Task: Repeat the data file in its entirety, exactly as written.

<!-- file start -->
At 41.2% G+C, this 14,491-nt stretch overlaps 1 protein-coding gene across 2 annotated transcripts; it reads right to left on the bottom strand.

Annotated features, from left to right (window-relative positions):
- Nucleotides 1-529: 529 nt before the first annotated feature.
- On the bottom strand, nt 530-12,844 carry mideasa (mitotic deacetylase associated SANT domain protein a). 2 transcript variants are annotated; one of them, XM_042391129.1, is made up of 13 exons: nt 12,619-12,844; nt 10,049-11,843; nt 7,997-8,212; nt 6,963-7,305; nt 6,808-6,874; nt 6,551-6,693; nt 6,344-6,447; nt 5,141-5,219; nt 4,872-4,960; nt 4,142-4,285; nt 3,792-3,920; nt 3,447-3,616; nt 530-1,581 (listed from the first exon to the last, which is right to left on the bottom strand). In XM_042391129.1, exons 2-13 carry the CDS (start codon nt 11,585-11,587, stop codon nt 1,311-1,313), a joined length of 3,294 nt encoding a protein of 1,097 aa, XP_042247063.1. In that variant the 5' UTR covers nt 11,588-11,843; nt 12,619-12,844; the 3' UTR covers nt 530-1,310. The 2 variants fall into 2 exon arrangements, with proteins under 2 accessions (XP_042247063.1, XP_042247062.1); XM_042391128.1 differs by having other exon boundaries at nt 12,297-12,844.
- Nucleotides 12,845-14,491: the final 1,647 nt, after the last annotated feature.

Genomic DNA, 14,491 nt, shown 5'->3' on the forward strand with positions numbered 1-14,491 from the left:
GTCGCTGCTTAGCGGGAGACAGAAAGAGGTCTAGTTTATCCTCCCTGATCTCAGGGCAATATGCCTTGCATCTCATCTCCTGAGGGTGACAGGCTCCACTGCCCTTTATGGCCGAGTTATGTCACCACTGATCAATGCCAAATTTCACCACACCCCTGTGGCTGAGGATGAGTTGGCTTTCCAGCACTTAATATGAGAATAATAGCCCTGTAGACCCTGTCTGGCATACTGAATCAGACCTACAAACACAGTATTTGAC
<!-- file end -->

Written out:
At 41.2% G+C, this 14,491-nt stretch overlaps 1 protein-coding gene across 2 annotated transcripts; it reads right to left on the bottom strand.

Annotated features, from left to right (window-relative positions):
- Nucleotides 1-529: 529 nt before the first annotated feature.
- On the bottom strand, nt 530-12,844 carry mideasa (mitotic deacetylase associated SANT domain protein a). 2 transcript variants are annotated; one of them, XM_042391129.1, is made up of 13 exons: nt 12,619-12,844; nt 10,049-11,843; nt 7,997-8,212; nt 6,963-7,305; nt 6,808-6,874; nt 6,551-6,693; nt 6,344-6,447; nt 5,141-5,219; nt 4,872-4,960; nt 4,142-4,285; nt 3,792-3,920; nt 3,447-3,616; nt 530-1,581 (listed from the first exon to the last, which is right to left on the bottom strand). In XM_042391129.1, exons 2-13 carry the CDS (start codon nt 11,585-11,587, stop codon nt 1,311-1,313), a joined length of 3,294 nt encoding a protein of 1,097 aa, XP_042247063.1. In that variant the 5' UTR covers nt 11,588-11,843; nt 12,619-12,844; the 3' UTR covers nt 530-1,310. The 2 variants fall into 2 exon arrangements, with proteins under 2 accessions (XP_042247063.1, XP_042247062.1); XM_042391128.1 differs by having other exon boundaries at nt 12,297-12,844.
- Nucleotides 12,845-14,491: the final 1,647 nt, after the last annotated feature.

Genomic DNA, 14,491 nt, shown 5'->3' on the forward strand with positions numbered 1-14,491 from the left:
GTCGCTGCTTAGCGGGAGACAGAAAGAGGTCTAGTTTATCCTCCCTGATCTCAGGGCAATATGCCTTGCATCTCATCTCCTGAGGGTGACAGGCTCCACTGCCCTTTATGGCCGAGTTATGTCACCACTGATCAATGCCAAATTTCACCACACCCCTGTGGCTGAGGATGAGTTGGCTTTCCAGCACTTAATATGAGAATAATAGCCCTGTAGACCCTGTCTGGCATACTGAATCAGACCTACAAACACAGTATTTGAC